In that home so long ago we find few kinds of machinery to lighten labor; everything accomplished by hand. No sewing machines to help the mother in making the clothes for the entire family. How few ornaments we find in those

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rooms. No pretty pictures adorn the walls, and musical instruments such as are so common today were things then unheard of. No beautiful books and attractive, magazines were then found on the sitting room table. In fact there was very little beauty anywhere, for beauty fifty years ago was an expensive luxury only to be afforded by the rich.

Perhaps next to the usefulness of the spinning wheel, or equal to it, was the gun with its shot pouch and powder flask which was always kept hanging over the fireplace. On arising in the morning how cautiously the early settler would take down his gun and then quietly creep to the door to see if skulking about was a deer, a bear, a wolf, or a fox. I might go on and on indefinitely recalling to our minds the things of interest to be found in that early home, but we will leave the house for a moment to take a glimpse at the farm.

Out upon the farm even more than in the house the lack of labor saving machinery is very noticeable. No self-binder assists the farmer to cut the grain that he planted by hand. When once the grain is harvested you all know perfectly well what it meant to thresh it with the flail, or with horse power.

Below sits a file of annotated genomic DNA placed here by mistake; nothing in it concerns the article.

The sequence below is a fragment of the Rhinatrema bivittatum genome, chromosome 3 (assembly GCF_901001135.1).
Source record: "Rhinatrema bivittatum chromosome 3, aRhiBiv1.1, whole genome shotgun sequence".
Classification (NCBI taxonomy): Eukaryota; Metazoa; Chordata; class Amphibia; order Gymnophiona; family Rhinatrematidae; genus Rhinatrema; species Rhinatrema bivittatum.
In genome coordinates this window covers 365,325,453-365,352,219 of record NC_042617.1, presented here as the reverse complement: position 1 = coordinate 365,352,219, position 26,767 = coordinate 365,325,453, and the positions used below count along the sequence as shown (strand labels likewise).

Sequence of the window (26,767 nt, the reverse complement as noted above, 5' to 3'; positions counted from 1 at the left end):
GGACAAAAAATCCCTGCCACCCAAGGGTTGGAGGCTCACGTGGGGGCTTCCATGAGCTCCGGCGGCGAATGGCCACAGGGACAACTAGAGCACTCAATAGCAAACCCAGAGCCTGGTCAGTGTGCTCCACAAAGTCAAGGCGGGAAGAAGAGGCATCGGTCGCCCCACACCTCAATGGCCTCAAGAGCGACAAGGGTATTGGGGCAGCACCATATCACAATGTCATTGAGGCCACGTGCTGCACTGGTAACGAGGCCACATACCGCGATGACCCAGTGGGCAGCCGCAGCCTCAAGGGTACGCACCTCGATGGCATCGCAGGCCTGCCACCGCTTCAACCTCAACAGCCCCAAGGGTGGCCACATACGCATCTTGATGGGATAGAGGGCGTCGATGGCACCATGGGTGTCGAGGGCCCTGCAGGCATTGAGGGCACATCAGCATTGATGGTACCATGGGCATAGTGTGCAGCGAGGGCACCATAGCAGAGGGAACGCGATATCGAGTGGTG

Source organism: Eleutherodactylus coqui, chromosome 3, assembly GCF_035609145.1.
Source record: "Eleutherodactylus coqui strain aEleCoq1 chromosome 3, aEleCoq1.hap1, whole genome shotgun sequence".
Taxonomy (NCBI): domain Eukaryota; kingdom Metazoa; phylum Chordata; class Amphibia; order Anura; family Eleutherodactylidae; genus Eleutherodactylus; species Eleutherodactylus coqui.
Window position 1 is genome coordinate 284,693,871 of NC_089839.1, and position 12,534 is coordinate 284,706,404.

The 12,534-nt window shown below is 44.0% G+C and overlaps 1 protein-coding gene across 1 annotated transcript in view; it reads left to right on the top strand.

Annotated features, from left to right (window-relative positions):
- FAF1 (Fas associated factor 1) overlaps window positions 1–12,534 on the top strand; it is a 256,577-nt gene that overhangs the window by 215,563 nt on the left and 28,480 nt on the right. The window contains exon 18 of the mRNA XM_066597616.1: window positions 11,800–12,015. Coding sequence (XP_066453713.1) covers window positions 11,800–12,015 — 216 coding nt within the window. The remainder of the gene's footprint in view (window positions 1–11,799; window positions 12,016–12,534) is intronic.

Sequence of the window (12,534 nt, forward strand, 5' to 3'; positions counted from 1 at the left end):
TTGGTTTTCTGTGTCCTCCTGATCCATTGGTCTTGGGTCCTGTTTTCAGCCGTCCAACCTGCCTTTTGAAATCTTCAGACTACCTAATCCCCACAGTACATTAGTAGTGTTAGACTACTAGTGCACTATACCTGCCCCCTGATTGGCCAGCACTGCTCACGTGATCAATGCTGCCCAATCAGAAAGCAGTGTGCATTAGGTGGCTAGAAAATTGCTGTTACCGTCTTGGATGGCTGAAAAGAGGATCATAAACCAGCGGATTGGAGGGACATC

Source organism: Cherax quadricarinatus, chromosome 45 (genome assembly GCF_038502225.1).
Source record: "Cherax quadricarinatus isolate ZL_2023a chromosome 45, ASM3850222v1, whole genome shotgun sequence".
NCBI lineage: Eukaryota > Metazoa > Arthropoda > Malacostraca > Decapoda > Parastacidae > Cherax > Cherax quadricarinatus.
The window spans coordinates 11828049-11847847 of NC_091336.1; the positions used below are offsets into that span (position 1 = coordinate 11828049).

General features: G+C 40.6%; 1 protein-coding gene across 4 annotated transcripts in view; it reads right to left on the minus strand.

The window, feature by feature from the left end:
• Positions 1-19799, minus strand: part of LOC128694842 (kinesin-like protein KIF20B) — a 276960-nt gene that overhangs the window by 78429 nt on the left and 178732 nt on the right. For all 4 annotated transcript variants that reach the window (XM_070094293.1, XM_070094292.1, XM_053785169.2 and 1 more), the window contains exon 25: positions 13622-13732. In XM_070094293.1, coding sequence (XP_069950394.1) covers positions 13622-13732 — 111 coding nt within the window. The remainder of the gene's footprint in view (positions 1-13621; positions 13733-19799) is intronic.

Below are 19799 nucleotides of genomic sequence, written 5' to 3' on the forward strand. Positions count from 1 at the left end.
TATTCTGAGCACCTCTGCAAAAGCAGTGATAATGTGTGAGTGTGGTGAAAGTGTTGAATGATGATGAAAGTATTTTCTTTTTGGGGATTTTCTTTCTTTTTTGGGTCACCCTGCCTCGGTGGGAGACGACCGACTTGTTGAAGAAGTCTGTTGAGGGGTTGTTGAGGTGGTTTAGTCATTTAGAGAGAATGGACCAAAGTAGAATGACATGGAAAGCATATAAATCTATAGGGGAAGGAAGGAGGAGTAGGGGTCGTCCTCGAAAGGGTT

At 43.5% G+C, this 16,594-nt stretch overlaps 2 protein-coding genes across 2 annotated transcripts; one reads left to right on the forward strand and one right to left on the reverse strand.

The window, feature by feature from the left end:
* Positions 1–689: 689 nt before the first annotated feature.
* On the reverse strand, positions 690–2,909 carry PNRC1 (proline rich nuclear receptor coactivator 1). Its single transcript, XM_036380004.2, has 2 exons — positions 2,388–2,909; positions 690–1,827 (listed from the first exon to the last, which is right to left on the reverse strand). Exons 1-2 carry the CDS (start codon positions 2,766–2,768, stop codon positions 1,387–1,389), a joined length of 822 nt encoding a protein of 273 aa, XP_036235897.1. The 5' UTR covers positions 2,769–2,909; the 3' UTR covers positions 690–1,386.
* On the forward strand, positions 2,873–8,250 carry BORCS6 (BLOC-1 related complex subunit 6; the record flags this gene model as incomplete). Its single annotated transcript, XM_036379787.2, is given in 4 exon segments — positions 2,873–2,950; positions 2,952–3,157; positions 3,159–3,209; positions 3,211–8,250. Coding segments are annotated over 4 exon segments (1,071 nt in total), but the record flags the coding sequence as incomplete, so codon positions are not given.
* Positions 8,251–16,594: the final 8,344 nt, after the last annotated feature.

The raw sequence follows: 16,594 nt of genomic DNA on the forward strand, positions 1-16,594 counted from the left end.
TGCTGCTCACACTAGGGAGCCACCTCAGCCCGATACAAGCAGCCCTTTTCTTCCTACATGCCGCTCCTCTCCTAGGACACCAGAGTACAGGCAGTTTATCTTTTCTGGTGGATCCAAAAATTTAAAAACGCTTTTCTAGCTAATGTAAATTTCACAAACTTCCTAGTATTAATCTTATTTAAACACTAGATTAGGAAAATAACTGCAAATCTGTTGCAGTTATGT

And yet, with all their inconveniences, with all their hardships, and all their trials, how happy and contented were our ancestors. With what pleasure we love to meditate on those by.gone days, and how we still honor the memory of those poor but love-blessed homes. Oh, my friends, when we ponder the memory of our grandparents' home instinctively there come to our minds the words of that beautiful old song:

"How dear to my heart are the scenes of my childhood

When fond recollection presents them to view;
The orchard, the meadow, the deep-tangled wild-wood,

And every loved spot which my infancy knew.
The wide spreading pond, and the mill that stood by it,

The bridge and the rock, where the cataract fell;
The cot of my father, the dairy house nigh it,

And e'en the rude bucket that hung in the well:
The old oaken bucket, the iron-bound bucket,

The moss covered bucket, that hung in the well."

If we honor the memory of our ancestors for the patience they displayed in the performance of their daily labors, we reverence theni still more when in the evening those dear old people, surrounded by their children, would gather with common consent to return thanks to their God for His blessings.

And now in contrast to the pioneer's home is the average country home of the year 1905. Is it necessary to draw for you the picture of what is so familiar to us all? No longer is the farmer's life one of poverty and privation. Beauty and comfort surround him everywhere. Music and books and works of art are now to be found in nearly every well-to-do farmer's home. If there is any place where the influence of improved machinery, modern conveniences, and recent inventions is felt more than in any other place, it seems to me that it is in the country

So well distributed throughout the country are the electric street car lines, the telephone, and the free rural mail delivery, all of which are of recent growth, that we farmers do not live in the country any more, that is, the country as it used to be.